Reports | July 04, 2012 9:02

Russia leads 11-9 in annual match against China

Dmitry Jakovenko and Wang Hao shake hands at the start of round 2

The traditional match between Russia and China is under way in St. Petersburg. After two rounds, Russia is leading with 11-9 thanks to a 3-1 victory by the men's team in the first round. In this Scheveningen match, the teams will face each other in both classical and rapid chess.

Dmitry Jakovenko and Wang Hao shake hands at the start of round 1 | Photos © Russian Chess Federation

Event Russia-China match | PGN
Dates July 1-9, 2012
Location St. Petersburg, Russia
System 20-player Scheveningen match (classical & rapid chess)
Players

Men: Dmitry Jakovenko, Evgeny Tomashevsky, Ian Nepomniachtchi, Nikita Vitiugov (Russia) vs Wang Hao, Wang Yue, Li Chao, Ding Liren, Yu Yangyi (China)

Women: Valentina Gunina, Alexandra Kosteniuk, Natalija Pogonina, Olga Girya, Baira Kovanova (Russia) vs Zhao Xue, Ju Wenjun, Huang Qian, Shen Yang, Ding Yixin (China)

Rate of play Classical: 90 minutes for the first 40 moves followed by 30 minutes to finish the game with an increment of 30 seconds per move starting from move one
Rapid: 15 minutes for the game with an increment of 30 seconds
Extra No draw offers before move 40 are allowed
Prize fund Men US $30,000, Women US $20,000

Every year, since 2001, China and Russia face each other in a Scheveningen match. The teams consist of five men and five women (plus one reserve player) for each country. This year the line-ups are as follows:

Russia

Men

Evgeny Tomashevsky (2738), Dmitry Jakovenko (2736), Ian Nepomniachtchi (2716), Nikita Vitiugov (2703), Maxim Matlakov (2668) – average rating: 2712.2

Women

Valentina Gunina (2530), Alexandra Kosteniuk (2457), Natalia Pogonina (2447), Olga Girya (2414), Baira Kovanova (2391) – average rating: 2447.8

The Russian team at the opening ceremony on Sunday

China

Men

Wang Hao (2738), Li Chao (2703), Wang Yue (2690), Ding Liren (2679), Yu Yangyi (2626) – average rating: 2687.2

Women

Zhao Xue (2549), Ju Wenjun (2529), Shen Yang (2419), Huang Qian (2417), Ding Yixin (2353) – average rating: 2453.4

The Chinese team at the opening ceremony

Every even year the Russians are the hosts, and this time the match is played in St. Petersburg, with Evgeny Bareev as tournament director. From 2-6 July the players play classical games, and on 7-8 July rapid chess. The prize fund isn't bad at all: US $30,000 for the men and US $20,000 for the women.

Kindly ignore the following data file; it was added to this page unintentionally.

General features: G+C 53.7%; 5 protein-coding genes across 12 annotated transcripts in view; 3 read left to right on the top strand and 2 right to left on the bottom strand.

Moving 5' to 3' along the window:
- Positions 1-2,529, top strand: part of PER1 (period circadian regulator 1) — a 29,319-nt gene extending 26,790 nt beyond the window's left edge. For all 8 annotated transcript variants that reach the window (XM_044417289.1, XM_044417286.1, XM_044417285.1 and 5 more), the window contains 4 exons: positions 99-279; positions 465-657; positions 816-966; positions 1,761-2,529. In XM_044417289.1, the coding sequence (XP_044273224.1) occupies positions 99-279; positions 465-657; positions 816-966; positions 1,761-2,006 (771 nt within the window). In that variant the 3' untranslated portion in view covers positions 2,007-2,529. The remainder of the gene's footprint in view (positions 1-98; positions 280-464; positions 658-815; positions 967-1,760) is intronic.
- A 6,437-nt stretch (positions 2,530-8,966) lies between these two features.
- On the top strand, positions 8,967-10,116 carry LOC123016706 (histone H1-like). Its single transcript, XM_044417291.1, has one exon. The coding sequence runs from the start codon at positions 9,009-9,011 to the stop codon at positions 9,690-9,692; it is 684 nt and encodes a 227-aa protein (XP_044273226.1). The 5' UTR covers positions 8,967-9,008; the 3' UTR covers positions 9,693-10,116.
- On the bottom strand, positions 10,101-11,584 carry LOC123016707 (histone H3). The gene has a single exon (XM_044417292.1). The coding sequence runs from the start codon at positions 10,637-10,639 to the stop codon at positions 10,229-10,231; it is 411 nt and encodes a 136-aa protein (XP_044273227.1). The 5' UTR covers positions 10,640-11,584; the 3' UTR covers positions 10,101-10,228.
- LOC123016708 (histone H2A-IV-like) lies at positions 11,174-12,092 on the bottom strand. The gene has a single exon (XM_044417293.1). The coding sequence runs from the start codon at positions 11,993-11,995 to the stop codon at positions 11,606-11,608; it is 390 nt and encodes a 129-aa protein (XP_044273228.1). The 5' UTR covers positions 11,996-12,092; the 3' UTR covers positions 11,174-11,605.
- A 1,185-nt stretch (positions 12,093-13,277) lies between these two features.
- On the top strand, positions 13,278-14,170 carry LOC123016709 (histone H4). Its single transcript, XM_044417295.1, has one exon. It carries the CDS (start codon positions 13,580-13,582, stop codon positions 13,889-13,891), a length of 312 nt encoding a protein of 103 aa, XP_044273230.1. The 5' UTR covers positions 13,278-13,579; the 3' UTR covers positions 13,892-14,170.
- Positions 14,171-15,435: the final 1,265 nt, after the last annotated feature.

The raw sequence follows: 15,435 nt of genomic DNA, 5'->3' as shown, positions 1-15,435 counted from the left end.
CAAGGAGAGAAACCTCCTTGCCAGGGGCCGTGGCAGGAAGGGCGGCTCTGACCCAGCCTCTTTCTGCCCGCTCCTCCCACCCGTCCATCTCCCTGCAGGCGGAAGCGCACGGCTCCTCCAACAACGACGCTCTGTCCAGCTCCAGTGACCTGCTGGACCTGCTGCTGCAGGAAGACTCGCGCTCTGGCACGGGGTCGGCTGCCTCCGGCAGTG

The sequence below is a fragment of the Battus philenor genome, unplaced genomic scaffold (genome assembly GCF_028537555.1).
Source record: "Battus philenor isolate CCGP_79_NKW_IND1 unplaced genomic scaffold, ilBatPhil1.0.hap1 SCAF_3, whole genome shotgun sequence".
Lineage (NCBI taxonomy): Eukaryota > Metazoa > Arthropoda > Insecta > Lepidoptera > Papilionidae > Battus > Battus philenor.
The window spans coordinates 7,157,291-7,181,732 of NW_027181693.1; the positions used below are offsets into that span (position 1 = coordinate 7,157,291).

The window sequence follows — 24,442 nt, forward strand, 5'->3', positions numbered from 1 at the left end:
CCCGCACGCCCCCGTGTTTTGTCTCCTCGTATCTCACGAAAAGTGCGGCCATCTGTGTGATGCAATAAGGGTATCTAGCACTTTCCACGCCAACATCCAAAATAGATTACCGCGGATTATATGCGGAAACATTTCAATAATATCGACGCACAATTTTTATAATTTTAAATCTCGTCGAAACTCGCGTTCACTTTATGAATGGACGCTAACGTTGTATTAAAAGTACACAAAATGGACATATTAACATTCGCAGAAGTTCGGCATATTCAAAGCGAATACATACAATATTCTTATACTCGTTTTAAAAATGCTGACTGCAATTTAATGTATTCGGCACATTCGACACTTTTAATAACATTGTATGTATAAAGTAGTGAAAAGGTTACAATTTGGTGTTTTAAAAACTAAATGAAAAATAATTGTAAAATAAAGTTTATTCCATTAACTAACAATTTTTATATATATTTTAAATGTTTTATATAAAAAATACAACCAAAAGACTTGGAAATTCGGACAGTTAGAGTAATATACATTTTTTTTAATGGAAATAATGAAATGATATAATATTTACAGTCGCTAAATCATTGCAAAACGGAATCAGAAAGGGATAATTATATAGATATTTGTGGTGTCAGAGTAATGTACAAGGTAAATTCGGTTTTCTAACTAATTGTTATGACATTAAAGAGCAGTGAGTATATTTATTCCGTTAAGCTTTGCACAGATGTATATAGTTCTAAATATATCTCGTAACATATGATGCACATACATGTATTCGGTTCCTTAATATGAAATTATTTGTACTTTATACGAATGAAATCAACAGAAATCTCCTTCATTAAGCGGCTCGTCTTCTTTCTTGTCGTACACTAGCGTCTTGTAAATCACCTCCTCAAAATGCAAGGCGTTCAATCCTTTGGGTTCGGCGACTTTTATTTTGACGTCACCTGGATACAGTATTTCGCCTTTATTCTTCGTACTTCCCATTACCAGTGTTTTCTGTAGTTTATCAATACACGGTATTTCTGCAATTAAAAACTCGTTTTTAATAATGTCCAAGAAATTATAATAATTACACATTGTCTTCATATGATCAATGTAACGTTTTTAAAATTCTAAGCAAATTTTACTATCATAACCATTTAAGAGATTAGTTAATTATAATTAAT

Day 1

The Russian men's team started with a good victory on Monday: 3.5-1.5. Nepomniachtchi, Vitiugov and Matlakov won their white games while Wang Hao-Jakovenko ended in a draw. Evgeny Tomashevsky was defeated by Wang Yue.

The following encounter was surely the game of the day. Vitiugov played a combination that will surely reach the puzzle books:

PGN string

The women from China did something back though, scoring 3-2 in their match. Ding Yixin beat Baira Kovanova and the other four games ended in draws.

PGN string

Day 2

On Tuesday all games in the men's section ended in draws. The following game was arguably the most interesting one.

PGN string

The Russian ladies took revenge for the first day loss, winning with the same score: 3-2. Alexandra Kosteniuk and Valentine Gunina beat Zhao Xue and Shen Yang respectively. Pogonina-Ding Yixin and Girya-Huang Qian ended in draws. China's Ju Wenjun defeated Baira Kovanova, who is now the only player in both teams to start with two losses. 

Here's Alexandra Kosteniuk's good win of the second round:

PGN string

Alexandra Kosteniuk at the start of the second round

The score after two rounds is 11-9 in favor of Russia. The third round pairings are as follows:

Men
Jakovenko - Yu Yangyi, Tomashevsky-Ding Liren, Wang Hao-Nepomniachtchi, Wang Yue-Vityugov and Li Chao-Matlakov

Women
Ding Yixin-Gunina, Shen Yang-Kosteniuk, Pogonina-Zhao Xue, Girya-Ju Wenjun and Kovanova-Huang Qian

Each round starts at 15:00 local time (13:00 CET) and can be followed at the standard location for events organized by the Russian Chess Federation: online.russiachess.org.

Peter Doggers's picture
Author: Peter Doggers

Founder and editor-in-chief of ChessVibes.com, Peter is responsible for most of the chess news and tournament reports. Often visiting top events, he also provides photos and videos for the site. He's a 1.e4 player himself, likes Thai food and the Stones.

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Comments

Niima's picture

Is Russia's men team being coached by Yury Dokhoian?

bronkenstein's picture

Yes, he is the new coach - and this is kind of players form check for the incoming Olympics (we are talking reserves and eventual 4th board obviously).

Thomas's picture

This (test options for board 4 and 5) was also mentioned in the Chessdom preview - but shouldn't the first four Russian boards be clear? Kramnik, Karjakin, Grischuk, Morozevich - not necessarily in this exact order. Next in line by Elo would be Svidler - but he underperformed in several recent team events and was harshly criticized for it.

Thomas's picture

This (test options for board 4 and 5) was also mentioned in the Chessdom preview - but shouldn't the first four Russian boards be clear? Kramnik, Karjakin, Grischuk, Morozevich - not necessarily in this exact order. Next in line by Elo would be Svidler - but he underperformed in several recent team events and was harshly criticized for it.

unique wedding cake topper's picture

What's up it's me, I am also visiting this site daily, this web site is truly fastidious and
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Anonymous's picture

Peter, thanks for the thorough report....nice game by Ding, showing the power of pawns against an extra piece.

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